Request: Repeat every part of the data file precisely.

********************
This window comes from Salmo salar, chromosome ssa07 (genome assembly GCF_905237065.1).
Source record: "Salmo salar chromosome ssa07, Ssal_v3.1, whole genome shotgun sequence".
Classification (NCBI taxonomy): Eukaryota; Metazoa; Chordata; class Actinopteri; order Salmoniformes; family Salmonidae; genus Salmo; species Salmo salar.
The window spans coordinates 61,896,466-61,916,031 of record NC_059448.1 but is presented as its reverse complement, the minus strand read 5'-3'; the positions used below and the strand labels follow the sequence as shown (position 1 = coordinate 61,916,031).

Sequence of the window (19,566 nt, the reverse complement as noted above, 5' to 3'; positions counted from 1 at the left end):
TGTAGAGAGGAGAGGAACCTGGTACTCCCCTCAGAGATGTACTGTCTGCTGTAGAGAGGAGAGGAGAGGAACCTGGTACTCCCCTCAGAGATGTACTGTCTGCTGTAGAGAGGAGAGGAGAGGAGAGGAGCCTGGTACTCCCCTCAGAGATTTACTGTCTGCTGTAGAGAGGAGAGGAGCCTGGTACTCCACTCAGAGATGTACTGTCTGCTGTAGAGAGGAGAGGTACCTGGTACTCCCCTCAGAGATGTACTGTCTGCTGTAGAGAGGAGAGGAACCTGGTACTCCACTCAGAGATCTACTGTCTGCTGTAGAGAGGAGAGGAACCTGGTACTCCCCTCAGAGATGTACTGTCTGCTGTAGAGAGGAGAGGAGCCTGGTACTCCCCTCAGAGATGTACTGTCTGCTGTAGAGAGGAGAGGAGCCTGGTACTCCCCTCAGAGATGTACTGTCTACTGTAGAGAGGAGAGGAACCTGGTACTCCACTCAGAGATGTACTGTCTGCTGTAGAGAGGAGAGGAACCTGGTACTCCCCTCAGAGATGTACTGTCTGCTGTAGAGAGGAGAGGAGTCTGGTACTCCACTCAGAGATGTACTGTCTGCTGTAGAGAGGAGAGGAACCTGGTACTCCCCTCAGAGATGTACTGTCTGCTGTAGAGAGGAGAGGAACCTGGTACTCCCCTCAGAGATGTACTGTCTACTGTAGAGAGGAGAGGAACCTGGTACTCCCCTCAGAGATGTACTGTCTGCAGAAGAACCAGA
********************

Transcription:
This window comes from Salmo salar, chromosome ssa07 (genome assembly GCF_905237065.1).
Source record: "Salmo salar chromosome ssa07, Ssal_v3.1, whole genome shotgun sequence".
Classification (NCBI taxonomy): Eukaryota; Metazoa; Chordata; class Actinopteri; order Salmoniformes; family Salmonidae; genus Salmo; species Salmo salar.
The window spans coordinates 61,896,466-61,916,031 of record NC_059448.1 but is presented as its reverse complement, the minus strand read 5'-3'; the positions used below and the strand labels follow the sequence as shown (position 1 = coordinate 61,916,031).

Sequence of the window (19,566 nt, the reverse complement as noted above, 5' to 3'; positions counted from 1 at the left end):
TGTAGAGAGGAGAGGAACCTGGTACTCCCCTCAGAGATGTACTGTCTGCTGTAGAGAGGAGAGGAGAGGAACCTGGTACTCCCCTCAGAGATGTACTGTCTGCTGTAGAGAGGAGAGGAGAGGAGAGGAGCCTGGTACTCCCCTCAGAGATTTACTGTCTGCTGTAGAGAGGAGAGGAGCCTGGTACTCCACTCAGAGATGTACTGTCTGCTGTAGAGAGGAGAGGTACCTGGTACTCCCCTCAGAGATGTACTGTCTGCTGTAGAGAGGAGAGGAACCTGGTACTCCACTCAGAGATCTACTGTCTGCTGTAGAGAGGAGAGGAACCTGGTACTCCCCTCAGAGATGTACTGTCTGCTGTAGAGAGGAGAGGAGCCTGGTACTCCCCTCAGAGATGTACTGTCTGCTGTAGAGAGGAGAGGAGCCTGGTACTCCCCTCAGAGATGTACTGTCTACTGTAGAGAGGAGAGGAACCTGGTACTCCACTCAGAGATGTACTGTCTGCTGTAGAGAGGAGAGGAACCTGGTACTCCCCTCAGAGATGTACTGTCTGCTGTAGAGAGGAGAGGAGTCTGGTACTCCACTCAGAGATGTACTGTCTGCTGTAGAGAGGAGAGGAACCTGGTACTCCCCTCAGAGATGTACTGTCTGCTGTAGAGAGGAGAGGAACCTGGTACTCCCCTCAGAGATGTACTGTCTACTGTAGAGAGGAGAGGAACCTGGTACTCCCCTCAGAGATGTACTGTCTGCAGAAGAACCAGA